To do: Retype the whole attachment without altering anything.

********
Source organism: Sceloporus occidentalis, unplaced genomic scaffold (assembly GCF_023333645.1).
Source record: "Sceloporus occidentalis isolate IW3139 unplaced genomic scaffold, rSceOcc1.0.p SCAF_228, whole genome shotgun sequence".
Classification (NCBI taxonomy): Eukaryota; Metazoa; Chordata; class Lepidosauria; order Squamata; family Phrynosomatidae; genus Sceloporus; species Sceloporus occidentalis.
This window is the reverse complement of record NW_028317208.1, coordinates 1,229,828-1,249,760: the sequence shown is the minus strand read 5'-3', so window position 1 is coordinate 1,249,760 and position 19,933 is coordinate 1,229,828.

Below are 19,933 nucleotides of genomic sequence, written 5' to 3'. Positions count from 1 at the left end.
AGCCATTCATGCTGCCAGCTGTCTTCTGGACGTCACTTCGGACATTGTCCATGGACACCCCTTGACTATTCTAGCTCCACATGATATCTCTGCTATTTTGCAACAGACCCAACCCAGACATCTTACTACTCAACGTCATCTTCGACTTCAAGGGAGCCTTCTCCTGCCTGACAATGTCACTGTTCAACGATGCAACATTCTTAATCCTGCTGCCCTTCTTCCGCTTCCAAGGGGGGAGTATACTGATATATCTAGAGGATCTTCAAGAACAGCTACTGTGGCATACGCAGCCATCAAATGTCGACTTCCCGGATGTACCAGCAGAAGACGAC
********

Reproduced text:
Source organism: Sceloporus occidentalis, unplaced genomic scaffold (assembly GCF_023333645.1).
Source record: "Sceloporus occidentalis isolate IW3139 unplaced genomic scaffold, rSceOcc1.0.p SCAF_228, whole genome shotgun sequence".
Classification (NCBI taxonomy): Eukaryota; Metazoa; Chordata; class Lepidosauria; order Squamata; family Phrynosomatidae; genus Sceloporus; species Sceloporus occidentalis.
This window is the reverse complement of record NW_028317208.1, coordinates 1,229,828-1,249,760: the sequence shown is the minus strand read 5'-3', so window position 1 is coordinate 1,249,760 and position 19,933 is coordinate 1,229,828.

Below are 19,933 nucleotides of genomic sequence, written 5' to 3'. Positions count from 1 at the left end.
AGCCATTCATGCTGCCAGCTGTCTTCTGGACGTCACTTCGGACATTGTCCATGGACACCCCTTGACTATTCTAGCTCCACATGATATCTCTGCTATTTTGCAACAGACCCAACCCAGACATCTTACTACTCAACGTCATCTTCGACTTCAAGGGAGCCTTCTCCTGCCTGACAATGTCACTGTTCAACGATGCAACATTCTTAATCCTGCTGCCCTTCTTCCGCTTCCAAGGGGGGAGTATACTGATATATCTAGAGGATCTTCAAGAACAGCTACTGTGGCATACGCAGCCATCAAATGTCGACTTCCCGGATGTACCAGCAGAAGACGAC